Then the WA government decided to impose strict restrictions during the New Year period, resulting in a loss of over $26.5 million after 250 events were canceled.

Months after WA’s border reopened and weeks since most COVID restrictions were removed, major events are beginning to return to the old ‘hermit state’.

Later this month, the second State of Origin game will travel to Perth Stadium for the first time since 2019 and is expected to draw around 11,000 interstate visitors.

The last State of Origin game hosted at Perth Stadium was in 2019.(PA: Dave Hunt)

The stadium will also host the Perth International Football Festival in July, with Premier League club Manchester United taking on Aston Villa in one of the matches.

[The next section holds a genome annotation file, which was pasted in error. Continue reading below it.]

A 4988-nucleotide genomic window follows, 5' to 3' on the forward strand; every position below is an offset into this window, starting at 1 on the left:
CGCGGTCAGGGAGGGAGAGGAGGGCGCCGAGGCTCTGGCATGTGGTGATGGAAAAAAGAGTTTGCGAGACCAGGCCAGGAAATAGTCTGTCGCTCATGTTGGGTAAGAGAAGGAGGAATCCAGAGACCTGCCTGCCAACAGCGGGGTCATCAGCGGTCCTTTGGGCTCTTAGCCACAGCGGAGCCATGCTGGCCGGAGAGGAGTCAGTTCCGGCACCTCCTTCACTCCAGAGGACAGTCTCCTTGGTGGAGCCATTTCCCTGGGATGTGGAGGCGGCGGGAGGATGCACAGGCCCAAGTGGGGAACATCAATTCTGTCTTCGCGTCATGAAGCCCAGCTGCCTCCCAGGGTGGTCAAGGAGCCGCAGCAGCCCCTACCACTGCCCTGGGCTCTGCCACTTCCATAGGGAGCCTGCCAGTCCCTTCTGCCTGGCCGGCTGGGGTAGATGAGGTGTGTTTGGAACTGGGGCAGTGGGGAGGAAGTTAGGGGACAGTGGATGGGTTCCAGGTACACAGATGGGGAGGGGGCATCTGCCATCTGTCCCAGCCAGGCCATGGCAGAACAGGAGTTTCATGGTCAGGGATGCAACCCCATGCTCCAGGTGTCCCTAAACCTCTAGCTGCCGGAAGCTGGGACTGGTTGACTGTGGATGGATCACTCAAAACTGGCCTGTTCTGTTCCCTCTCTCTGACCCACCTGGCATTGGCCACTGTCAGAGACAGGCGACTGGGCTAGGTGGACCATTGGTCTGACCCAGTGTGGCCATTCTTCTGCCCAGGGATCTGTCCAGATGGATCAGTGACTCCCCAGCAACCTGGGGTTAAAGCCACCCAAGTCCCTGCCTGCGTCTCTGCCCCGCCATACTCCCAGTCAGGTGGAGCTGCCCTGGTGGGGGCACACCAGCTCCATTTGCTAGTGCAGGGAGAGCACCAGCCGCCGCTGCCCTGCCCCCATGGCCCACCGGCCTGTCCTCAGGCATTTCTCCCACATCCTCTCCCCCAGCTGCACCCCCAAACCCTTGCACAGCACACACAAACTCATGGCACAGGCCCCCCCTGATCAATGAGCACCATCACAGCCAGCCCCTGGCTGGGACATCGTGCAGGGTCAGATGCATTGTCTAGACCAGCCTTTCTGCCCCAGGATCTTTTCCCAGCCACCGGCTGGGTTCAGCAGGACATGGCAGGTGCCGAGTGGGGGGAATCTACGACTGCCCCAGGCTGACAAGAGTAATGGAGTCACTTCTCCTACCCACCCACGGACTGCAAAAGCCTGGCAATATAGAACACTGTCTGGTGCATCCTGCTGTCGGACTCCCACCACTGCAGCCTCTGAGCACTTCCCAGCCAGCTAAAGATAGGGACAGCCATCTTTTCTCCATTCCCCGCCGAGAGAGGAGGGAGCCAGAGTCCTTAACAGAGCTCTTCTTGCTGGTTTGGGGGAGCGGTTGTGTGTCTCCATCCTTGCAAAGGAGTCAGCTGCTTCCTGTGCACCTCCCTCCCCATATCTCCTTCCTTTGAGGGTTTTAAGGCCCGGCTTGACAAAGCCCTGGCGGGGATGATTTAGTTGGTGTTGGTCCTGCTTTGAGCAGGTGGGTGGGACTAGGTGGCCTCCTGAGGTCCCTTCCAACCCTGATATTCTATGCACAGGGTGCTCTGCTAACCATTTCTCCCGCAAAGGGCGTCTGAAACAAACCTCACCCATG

It was hoped that the reopening of the border in March and the easing of rules would also revive local businesses, but those in the events industry continue to struggle.

Mega Vision is one of the state’s leading audiovisual providers and production companies and hosts events ranging from small parties to large festivals.

Mr Georgiou said the ripple effect of cancellations around Christmas and the rollback of the border in February was still ongoing and he expected more recognition from the government of the ‘State.

Jeff Georgiou
Jeff Georgiou says a major trust issue is one of the hurdles facing the industry.(ABC News: Tabarak Al Jrood)

“We’re not going to see some things until summer comes, but it won’t be on the scale that before,” he said.

“Screaming for help for two years”

Mr Georgiou said he was tired of the events industry being lumped together with tourism and sport and not getting the appreciation it deserved.